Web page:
Today we made the longer trip to
Arles. We drove some lovely roads through the
country side, past many of those strange apple groves – we’ve begun to feel
sorry for apple trees that aren’t allowed to grow naturally – and then down a
long stretch of road lined with plane trees.
These trees look a lot like sycamores unless they are pollarded. This is a pruning process that creates great
big knots at the end of a branch. We
have seen pollarded plane trees mostly in towns – apparently, the young branches
were originally used for fodder or for fuel.
In any case, they are a feature in most towns around this area. Kathy says they make her think of Tolkien’s
ents and they do look like they could reach down and clobber you. J
We couldn’t decide what to see first so we sat down for a cup of coffee. Lee went to use the WC and met a man from near
Orleans. We had a lovely chat before taking off down
Rue du Voltaire in search of the Van Gogh “easels” which are located at points
around town where he painted. Sigh, we
found two only. But we did some great
shopping! Even Lee shopped; he bought a
hat to keep the sun off his head and, naturally, made friends with the shop
owners. Another delightful chat ensued
and we all made friends with Corteau, the labrador who looks after the shop.
We walked some more, discovered a visiting circus and the
Rhone. Then we
headed back into town to find lunch. The
first place we tried, recommended by the Rick Steves book, was not open on Tuesdays. So we went around the corner to a sidewalk
café and had another fabulous meal! Each
of us had a different quiche with salad (all salads here are dressed just with
olive oil and maybe a little salt) and then we had ice cream or sorbet. Apparently, it is now warm enough to make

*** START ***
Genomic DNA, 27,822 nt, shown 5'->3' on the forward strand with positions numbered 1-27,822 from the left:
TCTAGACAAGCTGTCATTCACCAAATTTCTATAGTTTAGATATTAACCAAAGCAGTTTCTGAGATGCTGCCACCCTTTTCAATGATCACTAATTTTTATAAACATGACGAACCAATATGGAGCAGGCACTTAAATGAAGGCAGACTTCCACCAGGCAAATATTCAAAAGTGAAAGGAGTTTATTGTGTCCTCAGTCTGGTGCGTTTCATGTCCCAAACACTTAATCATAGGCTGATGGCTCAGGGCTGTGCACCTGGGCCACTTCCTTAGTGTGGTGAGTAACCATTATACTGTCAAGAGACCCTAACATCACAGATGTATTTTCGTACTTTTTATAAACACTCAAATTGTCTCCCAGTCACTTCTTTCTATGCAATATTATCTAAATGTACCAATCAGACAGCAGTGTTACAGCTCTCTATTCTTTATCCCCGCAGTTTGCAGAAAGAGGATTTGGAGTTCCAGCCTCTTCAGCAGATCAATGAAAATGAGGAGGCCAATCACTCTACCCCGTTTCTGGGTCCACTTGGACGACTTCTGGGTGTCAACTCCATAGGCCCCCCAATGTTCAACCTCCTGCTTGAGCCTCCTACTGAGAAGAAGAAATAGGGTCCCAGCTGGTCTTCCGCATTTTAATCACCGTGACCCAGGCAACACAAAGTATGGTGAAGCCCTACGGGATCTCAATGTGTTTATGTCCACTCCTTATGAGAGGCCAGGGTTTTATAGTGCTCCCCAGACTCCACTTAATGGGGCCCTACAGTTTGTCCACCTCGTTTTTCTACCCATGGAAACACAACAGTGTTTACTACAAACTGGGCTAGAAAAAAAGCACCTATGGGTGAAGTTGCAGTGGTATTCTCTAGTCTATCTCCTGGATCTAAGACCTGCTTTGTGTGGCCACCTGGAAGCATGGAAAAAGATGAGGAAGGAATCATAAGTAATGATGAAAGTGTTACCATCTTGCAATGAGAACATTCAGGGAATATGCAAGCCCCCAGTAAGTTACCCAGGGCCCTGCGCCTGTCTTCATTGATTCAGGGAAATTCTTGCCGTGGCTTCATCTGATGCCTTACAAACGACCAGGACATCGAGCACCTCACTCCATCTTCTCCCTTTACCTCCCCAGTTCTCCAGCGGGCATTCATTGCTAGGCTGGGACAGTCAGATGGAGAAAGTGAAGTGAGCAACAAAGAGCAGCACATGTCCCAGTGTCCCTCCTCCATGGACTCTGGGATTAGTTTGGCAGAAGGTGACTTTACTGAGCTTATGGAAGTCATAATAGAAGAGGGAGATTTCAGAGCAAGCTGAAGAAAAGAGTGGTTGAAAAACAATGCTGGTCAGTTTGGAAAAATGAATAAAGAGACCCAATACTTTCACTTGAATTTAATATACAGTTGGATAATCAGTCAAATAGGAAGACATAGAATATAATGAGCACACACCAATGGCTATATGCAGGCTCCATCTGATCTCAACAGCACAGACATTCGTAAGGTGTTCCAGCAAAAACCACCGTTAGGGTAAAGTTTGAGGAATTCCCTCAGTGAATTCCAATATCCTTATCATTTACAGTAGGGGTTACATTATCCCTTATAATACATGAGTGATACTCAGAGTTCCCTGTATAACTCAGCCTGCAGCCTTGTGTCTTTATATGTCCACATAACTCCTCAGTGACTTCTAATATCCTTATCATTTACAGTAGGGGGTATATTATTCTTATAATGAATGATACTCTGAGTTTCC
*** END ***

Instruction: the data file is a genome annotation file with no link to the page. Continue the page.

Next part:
it. We had been told several times
before now that it was not time. I
suppose when you make your own, you wait until the demand is greater.
The wine we had at lunch was so good, we crossed the
Rhone to find a shop that sold it. While our café owner knew about them, they
had never heard of the café. We got a
few reds, too, one of which wasn’t all that good. And then Kathy drove us home with a few stops
to take pictures of the tree-lined road, the sandstone wall-lined road and
something else I have forgotten. We are
always on the lookout for a good picture.
We have been here a week and the snow on top of Mont Ventoux decreases by the hour. We might see if the mountain is open and go back before we leave; that is, if there is time.
Today, the 17th, Bev, Lee and Kathy have gone of to the Gorges du Verdon, the Grand Canyon of Europe. It is 2300 feet deep and many miles long. And the road along the gorge is said to be one of the most treacherous in
Provence; hence, I am not with them –
heights and narrow, windy roads not being on my list of fun things to do.
So this is my day off. Laundry, reading and a nap are in the offing. The weather is once again simply beautiful with cloud-free blue skies and a nice breeze coming in the windows. Someone is operating a jackhammer not too far away so it is not completely quiet but I have heard many birds calling back and forth. We have cuckoos and magpies and really mournful mourning doves. There is also a cat who wanders by occasionally but is not the least bit interested in greeting the strangers. Must be a female….